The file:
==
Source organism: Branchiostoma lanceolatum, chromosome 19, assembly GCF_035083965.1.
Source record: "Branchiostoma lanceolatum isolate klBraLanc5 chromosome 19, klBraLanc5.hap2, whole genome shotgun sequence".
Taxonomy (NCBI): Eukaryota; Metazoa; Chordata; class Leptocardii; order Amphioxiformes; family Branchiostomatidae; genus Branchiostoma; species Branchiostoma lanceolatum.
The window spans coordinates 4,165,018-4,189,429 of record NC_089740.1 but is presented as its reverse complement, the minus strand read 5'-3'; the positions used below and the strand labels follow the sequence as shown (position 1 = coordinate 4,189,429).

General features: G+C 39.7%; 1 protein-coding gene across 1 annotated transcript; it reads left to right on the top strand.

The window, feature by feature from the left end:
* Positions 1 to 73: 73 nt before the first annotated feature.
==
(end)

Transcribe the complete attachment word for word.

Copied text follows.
Source organism: Branchiostoma lanceolatum, chromosome 19, assembly GCF_035083965.1.
Source record: "Branchiostoma lanceolatum isolate klBraLanc5 chromosome 19, klBraLanc5.hap2, whole genome shotgun sequence".
Taxonomy (NCBI): Eukaryota; Metazoa; Chordata; class Leptocardii; order Amphioxiformes; family Branchiostomatidae; genus Branchiostoma; species Branchiostoma lanceolatum.
The window spans coordinates 4,165,018-4,189,429 of record NC_089740.1 but is presented as its reverse complement, the minus strand read 5'-3'; the positions used below and the strand labels follow the sequence as shown (position 1 = coordinate 4,189,429).

General features: G+C 39.7%; 1 protein-coding gene across 1 annotated transcript; it reads left to right on the top strand.

The window, feature by feature from the left end:
* Positions 1 to 73: 73 nt before the first annotated feature.